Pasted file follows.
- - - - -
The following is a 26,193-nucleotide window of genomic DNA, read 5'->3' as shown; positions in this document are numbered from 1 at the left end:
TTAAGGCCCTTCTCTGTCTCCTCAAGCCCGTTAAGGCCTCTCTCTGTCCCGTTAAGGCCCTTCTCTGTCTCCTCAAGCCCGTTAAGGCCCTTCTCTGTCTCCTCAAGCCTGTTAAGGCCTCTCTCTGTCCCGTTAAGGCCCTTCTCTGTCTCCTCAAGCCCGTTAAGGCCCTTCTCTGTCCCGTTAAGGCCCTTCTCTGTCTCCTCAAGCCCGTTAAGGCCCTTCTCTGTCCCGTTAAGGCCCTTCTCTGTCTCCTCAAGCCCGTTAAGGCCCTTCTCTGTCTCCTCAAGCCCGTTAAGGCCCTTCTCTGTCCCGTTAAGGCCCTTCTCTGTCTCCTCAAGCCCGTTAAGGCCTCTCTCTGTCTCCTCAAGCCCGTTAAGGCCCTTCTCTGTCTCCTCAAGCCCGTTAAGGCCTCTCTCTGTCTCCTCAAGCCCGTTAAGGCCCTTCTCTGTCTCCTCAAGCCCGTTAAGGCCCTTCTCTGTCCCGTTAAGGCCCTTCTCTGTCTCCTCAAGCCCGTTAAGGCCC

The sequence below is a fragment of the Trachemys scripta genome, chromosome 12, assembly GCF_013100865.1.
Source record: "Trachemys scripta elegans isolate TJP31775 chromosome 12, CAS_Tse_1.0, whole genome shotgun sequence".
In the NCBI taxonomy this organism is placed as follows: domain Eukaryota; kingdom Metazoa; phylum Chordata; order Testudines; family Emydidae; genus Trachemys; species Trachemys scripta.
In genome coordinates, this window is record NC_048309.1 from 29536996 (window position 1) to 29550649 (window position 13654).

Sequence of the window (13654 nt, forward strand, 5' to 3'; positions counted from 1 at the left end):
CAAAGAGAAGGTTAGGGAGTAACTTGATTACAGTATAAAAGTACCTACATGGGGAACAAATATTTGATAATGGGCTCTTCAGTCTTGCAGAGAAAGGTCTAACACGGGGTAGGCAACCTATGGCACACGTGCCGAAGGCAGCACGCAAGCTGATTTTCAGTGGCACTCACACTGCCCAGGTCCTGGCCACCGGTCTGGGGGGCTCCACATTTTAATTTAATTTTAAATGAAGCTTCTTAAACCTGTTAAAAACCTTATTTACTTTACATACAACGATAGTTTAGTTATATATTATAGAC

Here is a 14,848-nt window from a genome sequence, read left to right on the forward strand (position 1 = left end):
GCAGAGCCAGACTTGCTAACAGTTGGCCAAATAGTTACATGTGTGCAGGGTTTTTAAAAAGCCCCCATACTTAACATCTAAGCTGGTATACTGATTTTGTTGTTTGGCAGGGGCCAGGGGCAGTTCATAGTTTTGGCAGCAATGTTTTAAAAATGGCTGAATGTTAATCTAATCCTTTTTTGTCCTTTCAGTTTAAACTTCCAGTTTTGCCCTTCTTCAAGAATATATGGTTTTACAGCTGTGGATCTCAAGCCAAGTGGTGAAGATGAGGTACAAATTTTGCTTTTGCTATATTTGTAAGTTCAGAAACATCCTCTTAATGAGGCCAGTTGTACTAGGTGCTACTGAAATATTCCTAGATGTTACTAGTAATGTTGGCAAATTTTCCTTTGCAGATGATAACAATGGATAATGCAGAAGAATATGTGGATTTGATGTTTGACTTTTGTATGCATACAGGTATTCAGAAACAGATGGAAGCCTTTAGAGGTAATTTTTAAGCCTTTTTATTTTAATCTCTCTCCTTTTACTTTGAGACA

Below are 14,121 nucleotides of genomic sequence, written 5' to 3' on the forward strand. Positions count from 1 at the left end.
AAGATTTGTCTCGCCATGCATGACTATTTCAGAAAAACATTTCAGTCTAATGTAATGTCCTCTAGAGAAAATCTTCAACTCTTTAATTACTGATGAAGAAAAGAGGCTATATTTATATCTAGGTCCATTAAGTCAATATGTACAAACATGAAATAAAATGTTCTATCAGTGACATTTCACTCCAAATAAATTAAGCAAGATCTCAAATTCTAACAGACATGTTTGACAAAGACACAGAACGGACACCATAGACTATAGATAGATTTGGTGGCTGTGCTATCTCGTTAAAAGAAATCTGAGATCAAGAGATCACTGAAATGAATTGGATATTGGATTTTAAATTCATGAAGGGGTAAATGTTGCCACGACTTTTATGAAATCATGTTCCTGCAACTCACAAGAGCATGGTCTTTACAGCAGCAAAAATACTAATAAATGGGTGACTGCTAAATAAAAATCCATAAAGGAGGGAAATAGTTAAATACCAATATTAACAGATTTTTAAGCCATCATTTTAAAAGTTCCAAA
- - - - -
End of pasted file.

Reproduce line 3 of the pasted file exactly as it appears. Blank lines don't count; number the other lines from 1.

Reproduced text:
The sequence below is a fragment of the Trachemys scripta genome, chromosome 12, assembly GCF_013100865.1.